New Frontier 1: Third Wheel by Hanna K, 40 pages, A5: This is the first part of Hanna K's space saga about 2 orphaned boys- one older, one younger looking out for each other in the distant future of 2007, scavenging ruins of abandoned cities for food and technology that they can make use of, whilst evading other opportunists and any authority figures. The dynamic between them changes, however, when they hear a ship crashing and decide to go and investigate the scene. Suitable for all ages, and attractively drawn as every by Hanna K, in a scuffed-anime style.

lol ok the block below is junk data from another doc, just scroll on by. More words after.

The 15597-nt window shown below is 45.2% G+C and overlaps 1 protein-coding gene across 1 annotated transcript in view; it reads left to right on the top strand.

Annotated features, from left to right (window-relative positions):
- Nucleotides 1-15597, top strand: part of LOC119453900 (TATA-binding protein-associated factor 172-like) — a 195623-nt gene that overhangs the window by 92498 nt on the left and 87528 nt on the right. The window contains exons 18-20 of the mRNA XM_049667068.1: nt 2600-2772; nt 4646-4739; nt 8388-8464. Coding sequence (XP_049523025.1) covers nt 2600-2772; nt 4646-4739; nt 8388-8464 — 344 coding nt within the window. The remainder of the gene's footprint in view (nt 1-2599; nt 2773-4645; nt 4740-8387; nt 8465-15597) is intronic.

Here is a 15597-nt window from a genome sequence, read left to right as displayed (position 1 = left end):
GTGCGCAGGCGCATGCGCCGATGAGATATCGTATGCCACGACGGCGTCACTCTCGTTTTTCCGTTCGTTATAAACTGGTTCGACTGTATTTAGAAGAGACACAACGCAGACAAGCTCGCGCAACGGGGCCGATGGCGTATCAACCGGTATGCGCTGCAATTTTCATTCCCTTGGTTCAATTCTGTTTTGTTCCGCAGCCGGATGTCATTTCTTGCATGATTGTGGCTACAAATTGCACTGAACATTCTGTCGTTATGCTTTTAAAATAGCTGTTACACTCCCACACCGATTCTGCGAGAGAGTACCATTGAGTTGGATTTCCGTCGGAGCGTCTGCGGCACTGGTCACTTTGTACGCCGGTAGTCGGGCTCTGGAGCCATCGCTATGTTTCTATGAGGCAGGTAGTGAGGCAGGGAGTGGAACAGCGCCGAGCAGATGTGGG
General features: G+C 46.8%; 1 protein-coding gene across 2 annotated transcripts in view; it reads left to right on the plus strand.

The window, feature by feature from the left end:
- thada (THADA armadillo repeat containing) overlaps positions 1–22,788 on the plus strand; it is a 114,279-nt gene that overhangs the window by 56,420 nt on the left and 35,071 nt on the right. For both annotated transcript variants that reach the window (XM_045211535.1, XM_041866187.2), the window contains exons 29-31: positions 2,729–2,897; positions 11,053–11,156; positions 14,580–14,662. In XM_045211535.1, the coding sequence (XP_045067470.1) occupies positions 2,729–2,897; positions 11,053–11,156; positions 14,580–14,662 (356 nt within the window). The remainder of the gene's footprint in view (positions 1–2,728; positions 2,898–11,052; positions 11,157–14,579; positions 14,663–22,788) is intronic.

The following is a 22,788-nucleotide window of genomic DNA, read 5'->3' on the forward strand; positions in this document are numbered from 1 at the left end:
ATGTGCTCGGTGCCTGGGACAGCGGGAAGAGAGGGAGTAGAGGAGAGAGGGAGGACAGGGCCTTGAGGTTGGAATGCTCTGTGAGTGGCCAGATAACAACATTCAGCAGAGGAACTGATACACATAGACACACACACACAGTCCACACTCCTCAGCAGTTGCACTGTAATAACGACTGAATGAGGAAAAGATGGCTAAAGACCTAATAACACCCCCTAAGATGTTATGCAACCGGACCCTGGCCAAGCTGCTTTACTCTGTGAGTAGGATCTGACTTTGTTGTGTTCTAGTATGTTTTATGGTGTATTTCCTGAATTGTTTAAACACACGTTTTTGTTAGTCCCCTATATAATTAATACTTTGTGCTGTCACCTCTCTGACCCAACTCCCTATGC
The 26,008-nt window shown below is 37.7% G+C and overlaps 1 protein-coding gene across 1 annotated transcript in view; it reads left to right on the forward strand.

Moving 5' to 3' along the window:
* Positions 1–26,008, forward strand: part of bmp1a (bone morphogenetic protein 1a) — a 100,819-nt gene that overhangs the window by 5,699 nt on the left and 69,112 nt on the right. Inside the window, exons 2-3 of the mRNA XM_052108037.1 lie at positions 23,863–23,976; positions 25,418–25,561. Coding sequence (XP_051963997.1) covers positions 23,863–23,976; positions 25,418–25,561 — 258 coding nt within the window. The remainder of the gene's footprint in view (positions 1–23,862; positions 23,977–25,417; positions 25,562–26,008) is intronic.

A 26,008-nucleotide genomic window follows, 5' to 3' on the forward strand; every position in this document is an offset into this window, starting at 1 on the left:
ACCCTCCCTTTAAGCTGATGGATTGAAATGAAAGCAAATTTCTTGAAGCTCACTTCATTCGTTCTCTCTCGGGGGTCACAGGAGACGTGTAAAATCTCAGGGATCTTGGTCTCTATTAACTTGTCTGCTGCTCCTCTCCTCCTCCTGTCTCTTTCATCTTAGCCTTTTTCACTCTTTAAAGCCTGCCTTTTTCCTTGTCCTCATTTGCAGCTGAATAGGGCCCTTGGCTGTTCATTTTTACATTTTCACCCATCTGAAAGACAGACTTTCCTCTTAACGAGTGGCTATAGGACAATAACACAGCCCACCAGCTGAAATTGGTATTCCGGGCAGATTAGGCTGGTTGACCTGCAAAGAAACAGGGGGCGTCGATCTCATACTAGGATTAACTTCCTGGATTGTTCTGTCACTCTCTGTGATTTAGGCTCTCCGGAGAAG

Three Blades Swordfight 2 by Elliott Alfredius, 24 pages, A5 landscape: I had to include the picture of the dedication that Elliott did- how amazing and bad-ass is that knight?! This isn't a comic, but more an art-book, as Elliott writes in the introduction, he's been fascinated by swords and the people who carry and master them since he was a child, which has evolved over the years into imagining who these warriors are, giving them back-stories, and transmuting their personalities via their armour, clothing, and stance. It's acutely beautiful and the detail wonderful to look at.